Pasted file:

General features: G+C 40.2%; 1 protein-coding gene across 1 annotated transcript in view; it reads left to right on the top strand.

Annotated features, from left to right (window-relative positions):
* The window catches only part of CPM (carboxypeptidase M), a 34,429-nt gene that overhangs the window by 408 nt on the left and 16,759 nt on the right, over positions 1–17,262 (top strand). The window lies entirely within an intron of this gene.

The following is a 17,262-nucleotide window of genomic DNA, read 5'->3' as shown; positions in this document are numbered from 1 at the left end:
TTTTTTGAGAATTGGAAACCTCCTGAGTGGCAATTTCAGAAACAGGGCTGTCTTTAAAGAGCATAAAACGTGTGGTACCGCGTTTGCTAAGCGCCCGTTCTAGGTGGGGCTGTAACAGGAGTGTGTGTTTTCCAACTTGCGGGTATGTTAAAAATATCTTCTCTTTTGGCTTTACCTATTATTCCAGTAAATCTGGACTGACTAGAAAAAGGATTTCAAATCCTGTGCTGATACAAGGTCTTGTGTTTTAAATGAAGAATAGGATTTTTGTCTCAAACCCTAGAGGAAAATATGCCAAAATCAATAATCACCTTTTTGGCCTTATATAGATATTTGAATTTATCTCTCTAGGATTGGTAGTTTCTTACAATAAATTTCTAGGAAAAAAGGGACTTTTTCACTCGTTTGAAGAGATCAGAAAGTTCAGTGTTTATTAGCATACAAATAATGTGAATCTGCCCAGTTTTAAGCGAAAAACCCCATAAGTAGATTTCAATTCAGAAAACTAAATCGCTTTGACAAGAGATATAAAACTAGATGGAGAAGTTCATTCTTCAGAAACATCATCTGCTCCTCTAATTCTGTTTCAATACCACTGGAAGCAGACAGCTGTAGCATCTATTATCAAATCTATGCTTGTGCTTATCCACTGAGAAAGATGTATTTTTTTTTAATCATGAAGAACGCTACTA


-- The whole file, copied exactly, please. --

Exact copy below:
General features: G+C 40.2%; 1 protein-coding gene across 1 annotated transcript in view; it reads left to right on the top strand.

Annotated features, from left to right (window-relative positions):
* The window catches only part of CPM (carboxypeptidase M), a 34,429-nt gene that overhangs the window by 408 nt on the left and 16,759 nt on the right, over positions 1–17,262 (top strand). The window lies entirely within an intron of this gene.

The following is a 17,262-nucleotide window of genomic DNA, read 5'->3' as shown; positions in this document are numbered from 1 at the left end:
TTTTTTGAGAATTGGAAACCTCCTGAGTGGCAATTTCAGAAACAGGGCTGTCTTTAAAGAGCATAAAACGTGTGGTACCGCGTTTGCTAAGCGCCCGTTCTAGGTGGGGCTGTAACAGGAGTGTGTGTTTTCCAACTTGCGGGTATGTTAAAAATATCTTCTCTTTTGGCTTTACCTATTATTCCAGTAAATCTGGACTGACTAGAAAAAGGATTTCAAATCCTGTGCTGATACAAGGTCTTGTGTTTTAAATGAAGAATAGGATTTTTGTCTCAAACCCTAGAGGAAAATATGCCAAAATCAATAATCACCTTTTTGGCCTTATATAGATATTTGAATTTATCTCTCTAGGATTGGTAGTTTCTTACAATAAATTTCTAGGAAAAAAGGGACTTTTTCACTCGTTTGAAGAGATCAGAAAGTTCAGTGTTTATTAGCATACAAATAATGTGAATCTGCCCAGTTTTAAGCGAAAAACCCCATAAGTAGATTTCAATTCAGAAAACTAAATCGCTTTGACAAGAGATATAAAACTAGATGGAGAAGTTCATTCTTCAGAAACATCATCTGCTCCTCTAATTCTGTTTCAATACCACTGGAAGCAGACAGCTGTAGCATCTATTATCAAATCTATGCTTGTGCTTATCCACTGAGAAAGATGTATTTTTTTTTAATCATGAAGAACGCTACTA